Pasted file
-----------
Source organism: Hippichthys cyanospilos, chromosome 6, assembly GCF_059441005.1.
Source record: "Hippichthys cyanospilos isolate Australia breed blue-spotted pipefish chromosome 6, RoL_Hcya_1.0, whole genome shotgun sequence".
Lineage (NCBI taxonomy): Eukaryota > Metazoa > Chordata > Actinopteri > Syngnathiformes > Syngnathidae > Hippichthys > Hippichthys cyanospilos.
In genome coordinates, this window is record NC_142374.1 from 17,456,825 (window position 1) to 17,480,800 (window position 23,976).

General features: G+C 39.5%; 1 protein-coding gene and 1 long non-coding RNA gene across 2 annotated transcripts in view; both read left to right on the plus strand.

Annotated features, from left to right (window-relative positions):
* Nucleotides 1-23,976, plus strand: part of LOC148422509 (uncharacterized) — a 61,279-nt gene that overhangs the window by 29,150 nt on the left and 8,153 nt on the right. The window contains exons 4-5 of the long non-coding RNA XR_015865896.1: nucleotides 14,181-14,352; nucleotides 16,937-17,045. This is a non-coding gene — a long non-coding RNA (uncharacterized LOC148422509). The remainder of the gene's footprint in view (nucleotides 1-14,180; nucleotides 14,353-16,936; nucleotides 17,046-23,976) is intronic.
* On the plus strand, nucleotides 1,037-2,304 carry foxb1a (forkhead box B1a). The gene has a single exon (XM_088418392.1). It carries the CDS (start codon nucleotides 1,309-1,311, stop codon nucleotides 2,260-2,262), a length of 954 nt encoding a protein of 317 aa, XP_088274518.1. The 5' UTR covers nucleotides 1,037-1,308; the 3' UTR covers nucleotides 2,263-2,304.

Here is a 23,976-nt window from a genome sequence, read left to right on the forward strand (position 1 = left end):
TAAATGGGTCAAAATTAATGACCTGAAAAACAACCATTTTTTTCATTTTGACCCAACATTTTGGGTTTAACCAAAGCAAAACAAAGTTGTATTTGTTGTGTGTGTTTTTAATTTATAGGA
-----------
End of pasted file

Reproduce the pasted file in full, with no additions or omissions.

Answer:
Source organism: Hippichthys cyanospilos, chromosome 6, assembly GCF_059441005.1.
Source record: "Hippichthys cyanospilos isolate Australia breed blue-spotted pipefish chromosome 6, RoL_Hcya_1.0, whole genome shotgun sequence".
Lineage (NCBI taxonomy): Eukaryota > Metazoa > Chordata > Actinopteri > Syngnathiformes > Syngnathidae > Hippichthys > Hippichthys cyanospilos.
In genome coordinates, this window is record NC_142374.1 from 17,456,825 (window position 1) to 17,480,800 (window position 23,976).

General features: G+C 39.5%; 1 protein-coding gene and 1 long non-coding RNA gene across 2 annotated transcripts in view; both read left to right on the plus strand.

Annotated features, from left to right (window-relative positions):
* Nucleotides 1-23,976, plus strand: part of LOC148422509 (uncharacterized) — a 61,279-nt gene that overhangs the window by 29,150 nt on the left and 8,153 nt on the right. The window contains exons 4-5 of the long non-coding RNA XR_015865896.1: nucleotides 14,181-14,352; nucleotides 16,937-17,045. This is a non-coding gene — a long non-coding RNA (uncharacterized LOC148422509). The remainder of the gene's footprint in view (nucleotides 1-14,180; nucleotides 14,353-16,936; nucleotides 17,046-23,976) is intronic.
* On the plus strand, nucleotides 1,037-2,304 carry foxb1a (forkhead box B1a). The gene has a single exon (XM_088418392.1). It carries the CDS (start codon nucleotides 1,309-1,311, stop codon nucleotides 2,260-2,262), a length of 954 nt encoding a protein of 317 aa, XP_088274518.1. The 5' UTR covers nucleotides 1,037-1,308; the 3' UTR covers nucleotides 2,263-2,304.

Here is a 23,976-nt window from a genome sequence, read left to right on the forward strand (position 1 = left end):
TAAATGGGTCAAAATTAATGACCTGAAAAACAACCATTTTTTTCATTTTGACCCAACATTTTGGGTTTAACCAAAGCAAAACAAAGTTGTATTTGTTGTGTGTGTTTTTAATTTATAGGA